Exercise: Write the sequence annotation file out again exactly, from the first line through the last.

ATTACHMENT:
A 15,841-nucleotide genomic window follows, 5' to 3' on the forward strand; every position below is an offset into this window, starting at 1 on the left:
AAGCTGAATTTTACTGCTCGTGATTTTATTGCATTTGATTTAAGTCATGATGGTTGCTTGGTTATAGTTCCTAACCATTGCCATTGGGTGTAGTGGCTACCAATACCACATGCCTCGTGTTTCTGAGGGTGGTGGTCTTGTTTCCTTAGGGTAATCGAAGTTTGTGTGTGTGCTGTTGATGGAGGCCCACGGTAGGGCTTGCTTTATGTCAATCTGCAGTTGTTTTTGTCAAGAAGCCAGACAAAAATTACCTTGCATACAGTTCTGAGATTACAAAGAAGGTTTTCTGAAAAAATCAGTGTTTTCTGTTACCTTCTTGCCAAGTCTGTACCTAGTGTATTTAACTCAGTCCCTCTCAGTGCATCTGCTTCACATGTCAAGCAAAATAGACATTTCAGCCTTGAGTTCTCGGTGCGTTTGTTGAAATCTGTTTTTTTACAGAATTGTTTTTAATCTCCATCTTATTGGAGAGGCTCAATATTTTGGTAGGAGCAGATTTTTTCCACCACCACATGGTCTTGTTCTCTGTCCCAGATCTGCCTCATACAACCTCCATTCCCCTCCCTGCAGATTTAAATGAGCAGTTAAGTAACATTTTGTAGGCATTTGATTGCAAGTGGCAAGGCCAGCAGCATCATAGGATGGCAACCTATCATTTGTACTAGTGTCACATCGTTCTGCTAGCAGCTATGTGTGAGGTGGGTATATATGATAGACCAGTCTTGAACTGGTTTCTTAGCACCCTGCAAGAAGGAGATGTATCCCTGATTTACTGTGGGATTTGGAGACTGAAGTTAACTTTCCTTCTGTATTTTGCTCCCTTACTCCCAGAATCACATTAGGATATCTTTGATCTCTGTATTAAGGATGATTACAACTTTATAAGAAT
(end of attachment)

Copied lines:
A 15,841-nucleotide genomic window follows, 5' to 3' on the forward strand; every position below is an offset into this window, starting at 1 on the left:
AAGCTGAATTTTACTGCTCGTGATTTTATTGCATTTGATTTAAGTCATGATGGTTGCTTGGTTATAGTTCCTAACCATTGCCATTGGGTGTAGTGGCTACCAATACCACATGCCTCGTGTTTCTGAGGGTGGTGGTCTTGTTTCCTTAGGGTAATCGAAGTTTGTGTGTGTGCTGTTGATGGAGGCCCACGGTAGGGCTTGCTTTATGTCAATCTGCAGTTGTTTTTGTCAAGAAGCCAGACAAAAATTACCTTGCATACAGTTCTGAGATTACAAAGAAGGTTTTCTGAAAAAATCAGTGTTTTCTGTTACCTTCTTGCCAAGTCTGTACCTAGTGTATTTAACTCAGTCCCTCTCAGTGCATCTGCTTCACATGTCAAGCAAAATAGACATTTCAGCCTTGAGTTCTCGGTGCGTTTGTTGAAATCTGTTTTTTTACAGAATTGTTTTTAATCTCCATCTTATTGGAGAGGCTCAATATTTTGGTAGGAGCAGATTTTTTCCACCACCACATGGTCTTGTTCTCTGTCCCAGATCTGCCTCATACAACCTCCATTCCCCTCCCTGCAGATTTAAATGAGCAGTTAAGTAACATTTTGTAGGCATTTGATTGCAAGTGGCAAGGCCAGCAGCATCATAGGATGGCAACCTATCATTTGTACTAGTGTCACATCGTTCTGCTAGCAGCTATGTGTGAGGTGGGTATATATGATAGACCAGTCTTGAACTGGTTTCTTAGCACCCTGCAAGAAGGAGATGTATCCCTGATTTACTGTGGGATTTGGAGACTGAAGTTAACTTTCCTTCTGTATTTTGCTCCCTTACTCCCAGAATCACATTAGGATATCTTTGATCTCTGTATTAAGGATGATTACAACTTTATAAGAAT